Sports Medicine Update is AOSSM's bimonthly publication and includes educational articles, Society news and research updates, resources, and new developments within the orthopaedic sports medicine community.
Both Sports Tips and In Motion are patient education publications. Sports Tips are one-page fact sheets on athletic related conditions and injuries. In Motion is a quarterly newsletter and features short articles focusing on sports medicine, fitness, and musculoskeletal issues for people of all ages.
The Young Investigator Grant provides awards aimed at providing "seed money," or start-up funds, for pilot projects. The principal investigator must be an early career orthopaedic surgeon, fellow, or resident with interests in sports medicine research. Any investigative team seeking such a grant must include at least one member of AOSSM in good standing.
Dr. Sandy Kirkley was an advocate for well-conducted, randomized controlled trials to evaluate the efficacy of interventions in orthopaedic sports medicine. She said that the field must "rise to the challenge of designing and implementing clinical trials that provide the same level of evidence in support of treatments as our nonsurgical colleagues demand." In honor and memory of Dr. Kirkley, AOSSM established a small grant that would provide start-up, "seed," or supplemental funding for an outcome research project or pilot study.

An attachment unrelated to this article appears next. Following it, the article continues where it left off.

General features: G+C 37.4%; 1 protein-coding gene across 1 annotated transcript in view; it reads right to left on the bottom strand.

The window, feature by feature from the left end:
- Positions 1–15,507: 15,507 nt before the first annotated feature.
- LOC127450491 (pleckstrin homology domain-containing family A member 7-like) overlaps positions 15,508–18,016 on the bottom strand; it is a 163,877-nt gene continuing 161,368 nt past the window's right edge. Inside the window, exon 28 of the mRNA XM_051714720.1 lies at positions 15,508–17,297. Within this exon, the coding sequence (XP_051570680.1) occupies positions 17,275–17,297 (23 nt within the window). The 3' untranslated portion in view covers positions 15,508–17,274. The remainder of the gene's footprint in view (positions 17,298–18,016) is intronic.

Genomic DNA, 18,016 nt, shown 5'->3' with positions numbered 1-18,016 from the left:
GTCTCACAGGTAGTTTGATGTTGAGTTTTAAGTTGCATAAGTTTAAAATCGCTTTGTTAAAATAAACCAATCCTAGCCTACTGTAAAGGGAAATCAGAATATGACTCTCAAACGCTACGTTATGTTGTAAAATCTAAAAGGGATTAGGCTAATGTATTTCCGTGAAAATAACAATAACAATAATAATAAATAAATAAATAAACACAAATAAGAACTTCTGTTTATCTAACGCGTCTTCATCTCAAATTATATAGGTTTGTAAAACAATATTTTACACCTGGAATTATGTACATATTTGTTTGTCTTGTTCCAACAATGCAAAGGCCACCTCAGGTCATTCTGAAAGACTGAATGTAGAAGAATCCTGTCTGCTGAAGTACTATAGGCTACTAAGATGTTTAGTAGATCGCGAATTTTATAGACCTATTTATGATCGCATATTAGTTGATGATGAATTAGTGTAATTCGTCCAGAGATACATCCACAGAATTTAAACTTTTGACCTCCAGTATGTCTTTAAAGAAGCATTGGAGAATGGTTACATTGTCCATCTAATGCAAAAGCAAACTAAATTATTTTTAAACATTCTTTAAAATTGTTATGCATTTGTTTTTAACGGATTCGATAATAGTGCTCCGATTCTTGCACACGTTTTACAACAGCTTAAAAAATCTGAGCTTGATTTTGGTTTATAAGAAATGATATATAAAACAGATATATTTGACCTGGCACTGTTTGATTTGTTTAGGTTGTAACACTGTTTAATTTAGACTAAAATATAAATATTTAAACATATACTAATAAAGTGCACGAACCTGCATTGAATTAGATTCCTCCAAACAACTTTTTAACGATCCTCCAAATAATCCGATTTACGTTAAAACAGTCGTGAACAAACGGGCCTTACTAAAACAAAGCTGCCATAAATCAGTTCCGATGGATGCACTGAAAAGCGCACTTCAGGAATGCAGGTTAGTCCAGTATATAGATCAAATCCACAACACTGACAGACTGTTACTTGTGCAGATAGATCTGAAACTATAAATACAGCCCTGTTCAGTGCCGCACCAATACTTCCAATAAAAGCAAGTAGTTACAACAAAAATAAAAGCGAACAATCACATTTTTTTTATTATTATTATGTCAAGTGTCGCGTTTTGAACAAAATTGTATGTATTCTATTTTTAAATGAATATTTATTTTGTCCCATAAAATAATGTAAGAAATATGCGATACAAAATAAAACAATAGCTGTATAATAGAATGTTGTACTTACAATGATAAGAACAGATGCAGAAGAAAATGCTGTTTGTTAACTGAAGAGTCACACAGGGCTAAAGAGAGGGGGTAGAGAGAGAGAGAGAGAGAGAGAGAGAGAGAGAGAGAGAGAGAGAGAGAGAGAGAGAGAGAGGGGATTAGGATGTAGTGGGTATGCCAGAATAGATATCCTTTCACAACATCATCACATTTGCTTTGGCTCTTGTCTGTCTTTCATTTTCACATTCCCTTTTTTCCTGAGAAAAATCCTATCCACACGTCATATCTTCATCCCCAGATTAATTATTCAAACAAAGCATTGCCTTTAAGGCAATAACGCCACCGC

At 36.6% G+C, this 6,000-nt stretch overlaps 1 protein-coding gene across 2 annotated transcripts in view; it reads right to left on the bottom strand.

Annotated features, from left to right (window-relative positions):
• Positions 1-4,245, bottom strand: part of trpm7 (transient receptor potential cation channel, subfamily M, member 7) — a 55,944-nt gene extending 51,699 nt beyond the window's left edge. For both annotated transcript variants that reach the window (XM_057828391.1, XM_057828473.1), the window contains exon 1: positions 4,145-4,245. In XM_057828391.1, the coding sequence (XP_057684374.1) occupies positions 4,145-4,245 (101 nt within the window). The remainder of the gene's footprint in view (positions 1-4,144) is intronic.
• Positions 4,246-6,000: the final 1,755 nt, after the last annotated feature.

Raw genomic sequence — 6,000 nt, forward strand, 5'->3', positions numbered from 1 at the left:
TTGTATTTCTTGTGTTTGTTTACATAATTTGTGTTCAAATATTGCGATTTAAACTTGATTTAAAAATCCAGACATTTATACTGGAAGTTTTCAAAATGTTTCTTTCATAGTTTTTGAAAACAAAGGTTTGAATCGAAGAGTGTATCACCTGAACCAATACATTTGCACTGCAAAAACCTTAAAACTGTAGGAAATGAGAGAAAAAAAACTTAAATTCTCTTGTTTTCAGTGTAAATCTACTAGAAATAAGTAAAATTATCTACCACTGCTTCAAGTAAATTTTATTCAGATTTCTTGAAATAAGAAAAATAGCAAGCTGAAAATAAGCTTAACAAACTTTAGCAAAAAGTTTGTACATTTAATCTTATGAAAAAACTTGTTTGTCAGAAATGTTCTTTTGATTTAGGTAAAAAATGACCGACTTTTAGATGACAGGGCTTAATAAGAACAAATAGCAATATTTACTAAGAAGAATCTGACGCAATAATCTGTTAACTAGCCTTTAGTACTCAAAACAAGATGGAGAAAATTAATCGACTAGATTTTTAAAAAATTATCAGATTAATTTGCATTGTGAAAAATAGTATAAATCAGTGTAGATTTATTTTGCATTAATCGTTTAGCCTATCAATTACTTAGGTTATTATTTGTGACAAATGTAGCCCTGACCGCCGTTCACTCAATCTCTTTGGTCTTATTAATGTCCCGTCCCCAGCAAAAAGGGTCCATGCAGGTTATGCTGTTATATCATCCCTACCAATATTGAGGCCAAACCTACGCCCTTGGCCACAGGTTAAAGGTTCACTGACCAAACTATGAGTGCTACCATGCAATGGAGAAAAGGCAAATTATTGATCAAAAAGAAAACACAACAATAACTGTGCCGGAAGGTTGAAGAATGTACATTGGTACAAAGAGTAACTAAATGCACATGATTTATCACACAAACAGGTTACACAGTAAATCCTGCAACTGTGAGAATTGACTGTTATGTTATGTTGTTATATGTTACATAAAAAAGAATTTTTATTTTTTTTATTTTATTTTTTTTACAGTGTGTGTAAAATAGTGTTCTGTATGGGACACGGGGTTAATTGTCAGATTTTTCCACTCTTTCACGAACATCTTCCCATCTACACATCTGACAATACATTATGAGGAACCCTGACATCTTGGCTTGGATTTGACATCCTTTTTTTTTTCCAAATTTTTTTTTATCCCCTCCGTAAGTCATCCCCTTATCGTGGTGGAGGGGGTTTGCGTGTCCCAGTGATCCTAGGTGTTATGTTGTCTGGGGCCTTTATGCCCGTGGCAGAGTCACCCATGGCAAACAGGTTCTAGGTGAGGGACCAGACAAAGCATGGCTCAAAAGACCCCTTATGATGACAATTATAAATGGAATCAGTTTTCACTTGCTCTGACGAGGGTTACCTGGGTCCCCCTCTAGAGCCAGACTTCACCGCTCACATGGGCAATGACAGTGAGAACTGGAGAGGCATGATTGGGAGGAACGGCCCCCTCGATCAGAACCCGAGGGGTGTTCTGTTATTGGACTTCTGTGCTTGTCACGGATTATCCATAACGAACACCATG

AOSSM offers a per year supplement grant to sports medicine orthopaedic surgeons who have an active Career Development Award (K Award) from the National Institutes of Health (NIH). The purpose of this grant is to facilitate the research careers of orthopaedic surgeons who have completed training in sports medicine and who have a faculty position at an academic institution. The award is open to individuals regardless of time since training.
AOSSM has initiated the AOSSM Multi-Center ACL Revision Study (MARS), utilizing a grant from the Musculoskeletal Transplant Foundation (MTF). The study will evaluate outcome for patients undergoing revision ACL surgery and examine the predictors of outcome. The MARS project has been approved by the Institution Review Board(IRB) of the central coordinating site, Vanderbilt University.